Post # 8
- Wedding: May 2015 - Walnut Hill Bed & Breakfast
If it doesn’t work out… look for a non-demoninational community church if you have one in the area. They’re much more open and there more to serve the community than preach any 1 specific reglion. They’re much more inclusive and welcoming.
Post # 9
Talk to the minister first and then fill in the form. The minister will then know that you are people of faith rather than a couple just looking for a pretty venue.
Post # 10
You might increase your chances by actually going to the potential ceremony church for services and participating in their community events for a little while before applying.
Post # 11
Horseradish: Good idea, I was thinking about that and start by visiting this Sunday.
Post # 12
- Wedding: June 2014 - San Francisco, CA
If you don’t know what the application process entails or how one would go about becoming a Presby member, then you aren’t “grounded in the teachings of the church.” Maybe in the broader sense of Christianity, yes, but not that particular church. I’m afraid I will have to side with the church on this one: aesthetics isn’t a good reason to pick a house of worship, nor for the record is “it’s cheaper.” Maybe with a banquet hall or a reception caterer, but not a center of faith.
I myself am spiritual, not religious, but I believe God (however you define him or her) can be at the center of ANY relationship, ceremony, or wedding. What matters is the devotion of the couple and the feelings therein, not the physical structure in which it takes place. Could you have your home Baptist minister come to your new town and conduct a wedding in a spot that makes you feel connected to the universe (ex: a garden)?
Post # 13
rachel85: Thanks for the advice. I hate to be so particular, but I didnt say grounded in the teachings of the church. I said understand. To me those are very different..to understnad vs. being grounded. I have looked at the specifics of each denomination of the three churches that I have mentioned. I wouldn’t just be like, “oh this is a pretty church let me get married here” and not have any understanding of what their traditoins and beliefs were. The fact that it is slightly cheaper is just a throwaway bonus to me. I would be lying if I said my budget was the sky is the limit. So if this church had been $10,000 I definitely would not even be able to consider it.
To any pp or new psters: As far as reasons to not choose a certain church goes….isn’t denying a couple the ability to marry in a church because you don’t know a member a petty reason. I definitely get a church being skeptical about couples only wanting to get married for the looks of the place require counseling or an interview. Under various circumstances what if I had spent my enitre life not believeing in anything and the life changing event that a wedding symbolized that I decided I needed to make a change in my life….soooo I cant get married in a church because I wasn’t apart of their denomination before?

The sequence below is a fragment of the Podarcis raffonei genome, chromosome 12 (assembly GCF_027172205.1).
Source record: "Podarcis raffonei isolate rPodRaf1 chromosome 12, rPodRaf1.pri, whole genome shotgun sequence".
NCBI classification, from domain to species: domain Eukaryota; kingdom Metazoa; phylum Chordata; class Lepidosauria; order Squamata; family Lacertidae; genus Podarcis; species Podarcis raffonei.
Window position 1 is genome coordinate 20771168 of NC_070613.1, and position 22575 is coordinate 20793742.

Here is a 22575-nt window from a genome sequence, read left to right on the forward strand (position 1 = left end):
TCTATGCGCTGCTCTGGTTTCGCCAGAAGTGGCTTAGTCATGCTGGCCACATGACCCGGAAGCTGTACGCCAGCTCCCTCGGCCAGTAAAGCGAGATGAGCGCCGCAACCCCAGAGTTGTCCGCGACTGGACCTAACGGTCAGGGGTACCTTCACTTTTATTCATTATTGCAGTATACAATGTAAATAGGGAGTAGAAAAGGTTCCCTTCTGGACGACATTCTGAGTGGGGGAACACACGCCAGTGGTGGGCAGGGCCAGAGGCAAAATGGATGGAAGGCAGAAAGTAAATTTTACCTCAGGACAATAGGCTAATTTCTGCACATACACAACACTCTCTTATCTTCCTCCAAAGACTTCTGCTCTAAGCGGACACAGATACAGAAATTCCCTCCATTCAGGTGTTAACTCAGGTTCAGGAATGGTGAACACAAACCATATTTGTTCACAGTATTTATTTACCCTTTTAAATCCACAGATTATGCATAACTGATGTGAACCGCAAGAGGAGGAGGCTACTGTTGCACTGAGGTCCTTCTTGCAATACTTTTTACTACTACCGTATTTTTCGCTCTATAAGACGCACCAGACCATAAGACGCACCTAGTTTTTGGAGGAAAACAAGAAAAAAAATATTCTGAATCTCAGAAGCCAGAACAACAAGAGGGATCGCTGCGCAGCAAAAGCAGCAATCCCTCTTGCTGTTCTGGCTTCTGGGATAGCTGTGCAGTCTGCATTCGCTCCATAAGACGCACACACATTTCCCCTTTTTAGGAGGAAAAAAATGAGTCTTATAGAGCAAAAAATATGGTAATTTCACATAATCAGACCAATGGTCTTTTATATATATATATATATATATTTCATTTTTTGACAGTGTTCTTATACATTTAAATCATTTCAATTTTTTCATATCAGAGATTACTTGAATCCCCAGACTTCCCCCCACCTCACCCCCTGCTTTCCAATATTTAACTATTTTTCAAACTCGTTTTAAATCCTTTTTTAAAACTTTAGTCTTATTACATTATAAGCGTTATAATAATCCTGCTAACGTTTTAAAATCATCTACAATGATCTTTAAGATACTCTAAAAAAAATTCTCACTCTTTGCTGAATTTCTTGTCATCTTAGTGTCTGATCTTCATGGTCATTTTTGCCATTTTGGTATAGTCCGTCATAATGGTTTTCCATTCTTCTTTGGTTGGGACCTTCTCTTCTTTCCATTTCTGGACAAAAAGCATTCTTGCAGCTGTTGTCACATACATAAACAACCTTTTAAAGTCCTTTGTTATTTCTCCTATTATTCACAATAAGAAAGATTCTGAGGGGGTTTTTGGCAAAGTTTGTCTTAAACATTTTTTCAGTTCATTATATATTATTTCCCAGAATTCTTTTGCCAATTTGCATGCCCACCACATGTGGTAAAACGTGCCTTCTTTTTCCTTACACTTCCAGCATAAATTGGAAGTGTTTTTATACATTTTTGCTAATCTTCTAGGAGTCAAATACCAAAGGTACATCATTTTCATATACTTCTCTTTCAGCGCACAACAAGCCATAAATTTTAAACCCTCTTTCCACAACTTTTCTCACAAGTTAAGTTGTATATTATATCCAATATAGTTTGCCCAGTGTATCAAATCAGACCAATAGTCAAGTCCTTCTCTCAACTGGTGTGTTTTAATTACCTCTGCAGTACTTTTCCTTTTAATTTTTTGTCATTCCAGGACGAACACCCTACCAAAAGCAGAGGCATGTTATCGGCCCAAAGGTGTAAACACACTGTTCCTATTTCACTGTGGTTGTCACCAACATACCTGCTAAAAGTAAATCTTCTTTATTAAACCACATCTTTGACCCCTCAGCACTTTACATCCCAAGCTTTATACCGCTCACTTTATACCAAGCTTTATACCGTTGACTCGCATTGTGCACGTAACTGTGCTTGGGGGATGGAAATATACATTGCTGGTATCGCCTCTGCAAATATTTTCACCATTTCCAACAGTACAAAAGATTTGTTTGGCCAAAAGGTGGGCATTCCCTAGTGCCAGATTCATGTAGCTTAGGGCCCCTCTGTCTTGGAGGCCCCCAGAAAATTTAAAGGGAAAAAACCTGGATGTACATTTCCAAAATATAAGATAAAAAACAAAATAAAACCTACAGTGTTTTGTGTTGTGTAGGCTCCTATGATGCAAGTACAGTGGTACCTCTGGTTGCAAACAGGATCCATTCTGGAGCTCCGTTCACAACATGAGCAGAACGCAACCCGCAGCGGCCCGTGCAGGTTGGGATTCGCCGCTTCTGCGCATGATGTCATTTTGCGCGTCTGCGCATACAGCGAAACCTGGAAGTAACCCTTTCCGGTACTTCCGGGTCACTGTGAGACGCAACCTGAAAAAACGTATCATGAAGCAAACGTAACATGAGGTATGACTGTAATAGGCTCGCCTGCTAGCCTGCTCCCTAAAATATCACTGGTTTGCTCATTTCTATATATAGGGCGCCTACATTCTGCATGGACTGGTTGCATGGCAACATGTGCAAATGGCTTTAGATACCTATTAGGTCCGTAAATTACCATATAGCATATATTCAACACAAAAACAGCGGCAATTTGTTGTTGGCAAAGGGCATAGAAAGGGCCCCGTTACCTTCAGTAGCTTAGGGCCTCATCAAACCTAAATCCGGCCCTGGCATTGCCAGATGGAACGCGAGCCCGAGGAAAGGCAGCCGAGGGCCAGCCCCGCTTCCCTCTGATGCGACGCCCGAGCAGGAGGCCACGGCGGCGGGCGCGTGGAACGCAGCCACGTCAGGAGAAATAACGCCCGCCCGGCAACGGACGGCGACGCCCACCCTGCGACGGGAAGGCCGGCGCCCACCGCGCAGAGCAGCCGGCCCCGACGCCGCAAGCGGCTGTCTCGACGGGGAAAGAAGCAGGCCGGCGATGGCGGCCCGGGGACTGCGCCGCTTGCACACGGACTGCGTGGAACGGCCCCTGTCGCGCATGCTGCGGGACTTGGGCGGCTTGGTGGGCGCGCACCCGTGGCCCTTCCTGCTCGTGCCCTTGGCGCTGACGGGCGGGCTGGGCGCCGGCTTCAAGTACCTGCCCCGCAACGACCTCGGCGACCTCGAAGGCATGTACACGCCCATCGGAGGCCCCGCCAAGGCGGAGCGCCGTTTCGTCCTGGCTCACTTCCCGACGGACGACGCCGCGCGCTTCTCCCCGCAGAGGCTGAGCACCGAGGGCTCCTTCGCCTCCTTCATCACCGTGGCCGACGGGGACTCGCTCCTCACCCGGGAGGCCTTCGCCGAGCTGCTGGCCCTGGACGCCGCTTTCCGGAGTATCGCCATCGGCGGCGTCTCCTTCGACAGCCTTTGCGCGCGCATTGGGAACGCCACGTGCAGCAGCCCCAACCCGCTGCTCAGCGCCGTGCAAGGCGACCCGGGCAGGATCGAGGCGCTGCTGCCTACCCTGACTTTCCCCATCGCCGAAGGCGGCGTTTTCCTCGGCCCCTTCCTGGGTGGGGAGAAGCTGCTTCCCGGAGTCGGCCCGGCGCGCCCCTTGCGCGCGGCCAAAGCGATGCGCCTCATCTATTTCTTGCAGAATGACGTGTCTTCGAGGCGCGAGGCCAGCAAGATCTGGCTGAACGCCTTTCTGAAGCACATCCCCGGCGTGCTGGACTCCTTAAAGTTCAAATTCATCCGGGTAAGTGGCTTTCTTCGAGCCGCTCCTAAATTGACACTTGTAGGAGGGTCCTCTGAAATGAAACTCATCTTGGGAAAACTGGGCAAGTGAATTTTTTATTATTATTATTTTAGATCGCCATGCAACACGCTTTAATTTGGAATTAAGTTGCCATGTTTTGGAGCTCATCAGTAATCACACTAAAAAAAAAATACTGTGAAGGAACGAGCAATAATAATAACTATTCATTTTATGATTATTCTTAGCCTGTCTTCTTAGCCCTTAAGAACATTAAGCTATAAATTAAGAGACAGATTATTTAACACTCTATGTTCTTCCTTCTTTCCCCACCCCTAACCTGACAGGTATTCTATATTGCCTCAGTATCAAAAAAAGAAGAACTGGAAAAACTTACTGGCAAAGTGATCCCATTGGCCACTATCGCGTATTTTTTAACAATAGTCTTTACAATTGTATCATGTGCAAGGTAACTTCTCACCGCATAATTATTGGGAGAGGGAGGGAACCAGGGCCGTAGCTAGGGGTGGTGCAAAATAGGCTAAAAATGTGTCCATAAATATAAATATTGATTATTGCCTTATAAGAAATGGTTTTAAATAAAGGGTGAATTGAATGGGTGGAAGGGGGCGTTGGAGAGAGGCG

Anyway, this church hasn’t done anything wrong so I don’t want to make it seem like I am upset with them about their process. I just want to convey how I feel and hope it is met with understanding rather than a since of exclusivity.
Post # 14
MrsHistory-Bee: I don’t know if this will help, but I wasn’t a member of the church we got married in. In fact, at that time I wasn’t a member anywhere. We were going to church at our current church, but weren’t members yet. Most churches denied us because we weren’t members or because we wanted the pastor from “our” church. So I had asked the pastor marrying us where we could possibly check. She gave us the name of a church that she has preached at before, and we called and they allowed us to be married there.
I want to add that, giveb our circumstances and our denomination, we really couldn’t be picky. We were just glad to have a church that said yes, and we were willing to pay the couple hundred dollars to get married there.
Post # 15
MrsHistory-Bee: “isn’t denying a couple the ability to marry in a church because you don’t know a member a petty reason.”
On the surface, yes. But I’m guessing that’s not the only reason. You said you’re Baptist. The first churcch you applied for was ARP. I’m not sure of the intricate differences, but I know they’re different.
I’m guessing (so I could be wrong) that in this case, if a couple does not follow the faith, an exception can be made for those who are “associated” with someone in the church.
That said, this comes from a Catholic understanding. Can’t get married in a Catholic Church without the bridge and/or groom being Catholic, no exceptions. Yes, it is exclusive, but it’s a faith based exclusion, and I can’t understand why someone would want to get married in a Catholic Church with a Catholic ceremony when they have zero ties. So I’m projecting that feeling into my replies.
What denomination were you planning on being baptized in?